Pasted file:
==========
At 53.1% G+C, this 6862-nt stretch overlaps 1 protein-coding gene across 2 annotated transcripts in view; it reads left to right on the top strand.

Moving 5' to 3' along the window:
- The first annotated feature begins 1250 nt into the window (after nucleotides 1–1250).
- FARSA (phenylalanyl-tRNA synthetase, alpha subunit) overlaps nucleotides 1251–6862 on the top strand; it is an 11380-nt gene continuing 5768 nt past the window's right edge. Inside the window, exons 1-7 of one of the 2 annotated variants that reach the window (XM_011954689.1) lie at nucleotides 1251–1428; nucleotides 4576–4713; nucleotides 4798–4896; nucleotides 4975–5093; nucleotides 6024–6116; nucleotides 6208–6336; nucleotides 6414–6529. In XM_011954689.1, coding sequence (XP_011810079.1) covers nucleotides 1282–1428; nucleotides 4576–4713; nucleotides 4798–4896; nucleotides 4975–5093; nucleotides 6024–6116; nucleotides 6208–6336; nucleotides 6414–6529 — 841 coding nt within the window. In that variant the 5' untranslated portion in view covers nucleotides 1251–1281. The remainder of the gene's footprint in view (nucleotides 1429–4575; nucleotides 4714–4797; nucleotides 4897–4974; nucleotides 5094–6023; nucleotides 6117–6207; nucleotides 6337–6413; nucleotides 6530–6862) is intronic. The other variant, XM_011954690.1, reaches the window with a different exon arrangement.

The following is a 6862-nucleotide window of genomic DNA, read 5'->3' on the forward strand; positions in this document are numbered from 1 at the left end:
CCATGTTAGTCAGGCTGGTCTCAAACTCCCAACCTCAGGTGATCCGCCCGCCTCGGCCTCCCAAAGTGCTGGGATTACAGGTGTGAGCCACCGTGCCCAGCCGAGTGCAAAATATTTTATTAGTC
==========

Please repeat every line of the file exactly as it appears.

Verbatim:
At 53.1% G+C, this 6862-nt stretch overlaps 1 protein-coding gene across 2 annotated transcripts in view; it reads left to right on the top strand.

Moving 5' to 3' along the window:
- The first annotated feature begins 1250 nt into the window (after nucleotides 1–1250).
- FARSA (phenylalanyl-tRNA synthetase, alpha subunit) overlaps nucleotides 1251–6862 on the top strand; it is an 11380-nt gene continuing 5768 nt past the window's right edge. Inside the window, exons 1-7 of one of the 2 annotated variants that reach the window (XM_011954689.1) lie at nucleotides 1251–1428; nucleotides 4576–4713; nucleotides 4798–4896; nucleotides 4975–5093; nucleotides 6024–6116; nucleotides 6208–6336; nucleotides 6414–6529. In XM_011954689.1, coding sequence (XP_011810079.1) covers nucleotides 1282–1428; nucleotides 4576–4713; nucleotides 4798–4896; nucleotides 4975–5093; nucleotides 6024–6116; nucleotides 6208–6336; nucleotides 6414–6529 — 841 coding nt within the window. In that variant the 5' untranslated portion in view covers nucleotides 1251–1281. The remainder of the gene's footprint in view (nucleotides 1429–4575; nucleotides 4714–4797; nucleotides 4897–4974; nucleotides 5094–6023; nucleotides 6117–6207; nucleotides 6337–6413; nucleotides 6530–6862) is intronic. The other variant, XM_011954690.1, reaches the window with a different exon arrangement.

The following is a 6862-nucleotide window of genomic DNA, read 5'->3' on the forward strand; positions in this document are numbered from 1 at the left end:
CCATGTTAGTCAGGCTGGTCTCAAACTCCCAACCTCAGGTGATCCGCCCGCCTCGGCCTCCCAAAGTGCTGGGATTACAGGTGTGAGCCACCGTGCCCAGCCGAGTGCAAAATATTTTATTAGTC